Dangeli steers through tribal politics and life

Juneau color

Posted: Friday, April 21, 2000

When Jayne Dangeli could barely look over the wheel of a boat, her father taught her how to navigate through the choppy waters of Southeast Alaska.

``He would stand behind me and tell me to look toward the light and head toward it until I saw another light. Then head toward the next light,'' said Dangeli from her office at the Sealaska Heritage Foundation.

``In terms a child could understand, he taught me that as long as I look for the light I would never be lost and would eventually find my way home.''

Dangeli must have been a good student because she's been successfully navigating her way through life as a single parent -- and the labyrinth of tribal politics -- for almost two decades.

``We're lucky to have her in our Native community. Jayne is committed to making things better and sees the interconnected nature of things that allows her to contribute in many ways. She's really close to her culture,'' said Cheryl Eldemar of Tlingit-Haida Central Council.

Born in British Columbia to the Nisga'a/Tsimpshian people, Dangeli spent her childhood in Ketchikan and is a descendant of the Eagle House, Beaver Clan.

Since her arrival in Juneau in 1982, Dangeli has worked for the council as an Indian land specialist, chaired the committee that started Healthy Nations, and organized several Tlingit and Haida conventions. She has also worked with Huna Totem Corp. on its museum research and development efforts.

``She's one of those individuals in the community who's right there for you. She's out there willing to extend a helping hand or offer advice,'' said assembly member Dwight Perkins. ``She's down-home people.''

Currently, Dangeli is coordinating Celebration 2000, an event that will take place June 1-3 in Juneau. It's the largest Native cultural event in Southeast, bringing together tribal members and hosting more than 50 dance groups, an Alaska Native arts and crafts fair, cultural workshops, canoe races and a parade.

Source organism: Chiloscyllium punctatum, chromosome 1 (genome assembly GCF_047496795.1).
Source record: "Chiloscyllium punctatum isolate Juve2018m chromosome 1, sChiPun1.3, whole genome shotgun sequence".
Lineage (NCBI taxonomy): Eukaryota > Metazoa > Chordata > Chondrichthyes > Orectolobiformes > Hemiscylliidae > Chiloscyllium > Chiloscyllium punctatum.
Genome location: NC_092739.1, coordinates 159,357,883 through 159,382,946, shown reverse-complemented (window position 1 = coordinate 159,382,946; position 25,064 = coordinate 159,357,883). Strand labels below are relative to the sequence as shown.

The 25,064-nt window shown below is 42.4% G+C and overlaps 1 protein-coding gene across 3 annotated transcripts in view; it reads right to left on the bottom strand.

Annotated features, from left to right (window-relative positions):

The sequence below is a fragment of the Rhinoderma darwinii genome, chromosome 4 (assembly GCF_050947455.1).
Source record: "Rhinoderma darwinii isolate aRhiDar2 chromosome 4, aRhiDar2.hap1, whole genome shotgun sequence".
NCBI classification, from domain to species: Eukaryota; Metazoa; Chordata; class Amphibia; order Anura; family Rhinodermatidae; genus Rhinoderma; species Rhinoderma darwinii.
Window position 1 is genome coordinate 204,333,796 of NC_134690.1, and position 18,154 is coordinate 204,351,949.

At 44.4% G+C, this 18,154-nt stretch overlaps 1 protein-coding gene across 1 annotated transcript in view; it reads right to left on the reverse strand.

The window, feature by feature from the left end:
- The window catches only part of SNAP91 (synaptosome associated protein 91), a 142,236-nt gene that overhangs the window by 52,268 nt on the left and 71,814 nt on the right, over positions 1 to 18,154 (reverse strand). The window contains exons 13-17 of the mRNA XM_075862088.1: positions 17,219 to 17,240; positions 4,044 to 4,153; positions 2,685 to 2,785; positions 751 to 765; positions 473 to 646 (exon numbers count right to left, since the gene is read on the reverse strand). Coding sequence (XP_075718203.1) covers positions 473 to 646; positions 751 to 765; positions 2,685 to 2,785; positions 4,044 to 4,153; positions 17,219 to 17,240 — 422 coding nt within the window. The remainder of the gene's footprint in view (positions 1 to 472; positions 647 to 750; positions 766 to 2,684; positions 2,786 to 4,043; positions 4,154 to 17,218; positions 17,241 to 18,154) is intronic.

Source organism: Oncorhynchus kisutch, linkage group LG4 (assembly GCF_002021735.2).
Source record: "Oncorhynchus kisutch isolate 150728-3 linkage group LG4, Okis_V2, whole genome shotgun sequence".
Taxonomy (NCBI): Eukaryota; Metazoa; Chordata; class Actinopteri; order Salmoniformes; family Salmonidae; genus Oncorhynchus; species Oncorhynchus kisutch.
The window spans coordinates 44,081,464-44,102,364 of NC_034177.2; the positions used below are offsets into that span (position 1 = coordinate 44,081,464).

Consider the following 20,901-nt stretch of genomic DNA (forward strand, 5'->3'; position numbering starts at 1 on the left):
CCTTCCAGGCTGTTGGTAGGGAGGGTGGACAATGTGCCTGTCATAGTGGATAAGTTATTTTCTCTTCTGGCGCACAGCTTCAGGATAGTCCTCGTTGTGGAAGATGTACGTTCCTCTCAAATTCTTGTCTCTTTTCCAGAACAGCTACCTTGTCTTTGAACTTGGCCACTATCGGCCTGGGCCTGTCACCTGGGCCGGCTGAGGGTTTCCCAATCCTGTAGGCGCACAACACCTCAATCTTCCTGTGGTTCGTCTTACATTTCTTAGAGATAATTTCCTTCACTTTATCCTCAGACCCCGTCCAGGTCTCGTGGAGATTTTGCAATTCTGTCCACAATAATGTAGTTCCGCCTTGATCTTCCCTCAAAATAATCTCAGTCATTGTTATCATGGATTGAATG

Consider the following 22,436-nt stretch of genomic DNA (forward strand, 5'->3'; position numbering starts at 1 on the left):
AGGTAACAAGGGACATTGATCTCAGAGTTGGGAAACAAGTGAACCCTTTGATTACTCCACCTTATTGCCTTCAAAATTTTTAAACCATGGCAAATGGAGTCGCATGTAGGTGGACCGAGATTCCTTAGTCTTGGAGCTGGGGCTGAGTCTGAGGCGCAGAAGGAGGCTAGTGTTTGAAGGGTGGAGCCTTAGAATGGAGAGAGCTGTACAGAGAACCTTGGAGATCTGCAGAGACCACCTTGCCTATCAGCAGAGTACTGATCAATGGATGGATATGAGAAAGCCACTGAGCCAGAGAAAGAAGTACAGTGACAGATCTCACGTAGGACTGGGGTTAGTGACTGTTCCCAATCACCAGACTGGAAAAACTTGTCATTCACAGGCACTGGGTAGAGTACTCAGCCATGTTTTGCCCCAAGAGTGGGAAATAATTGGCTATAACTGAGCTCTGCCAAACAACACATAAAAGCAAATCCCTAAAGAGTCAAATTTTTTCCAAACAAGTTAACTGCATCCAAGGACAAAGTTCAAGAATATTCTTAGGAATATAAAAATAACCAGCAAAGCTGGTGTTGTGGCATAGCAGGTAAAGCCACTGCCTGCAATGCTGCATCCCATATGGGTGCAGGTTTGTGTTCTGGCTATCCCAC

``Celebration brings attention to the fact that our tradition and cultures are not being lost. There are so many problems that we all experience. Domestic violence, alcohol, substance abuse and (being) directionless. All of us can set our own directions ourselves. With Celebration, Native people get a chance to set an example of how this is done,'' Dangeli said.

By including children in all the activities, organizers hope to teach young people the traditional ways.

``The increase of youth groups (performing during Celebration), that in itself is evidence of growth. When I wear my regalia and pick up my drum, I become part of my ancestors. It's not just me, but all tribal people and the ancient tradition and language that has lived throughout the ages,'' added Dangeli, one of the lead drummers of the Juneau Nisga'a Dancers.

Looking to the past to help navigate the future has helped Dangeli through the rough waters she's encountered in her life.

``An elder taught me years ago that anything is possible. We are only as much as we think we are,'' said Dangeli. ``Negative experiences make us stronger human beings.''

Besides her work, pursuing a college education and raising three children on her own, Dangeli has been a mentor for many women in the community.

``I've learned from Jayne to never lose sight of where you're going,'' said Lonna Stevens, a single mother who works at the Alaska Network on Domestic Violence and Sexual Assault.

``She taught me that it's OK. We have things to overcome but we can do it,'' Stevens said.

Dangeli credits her tenacity to her mother, who taught her eldest daughter the traditional teachings of the Nisga'a hierarchical system, including the songs, dances, drumming, singing, writing and art.

``Jayne's personal and spiritual outlook is very healthy and I think that adds to her success,'' said Eldemar of the Tlingit-Haida Central Council.

Despite her accomplishments, Dangeli's true love remains the waters of Southeast, where she spends as much time as she can kayaking.

``Sometimes I still feel him,'' said Dangeli, referring to her father, who passed away three years ago. ``He's still helping me find directions.''



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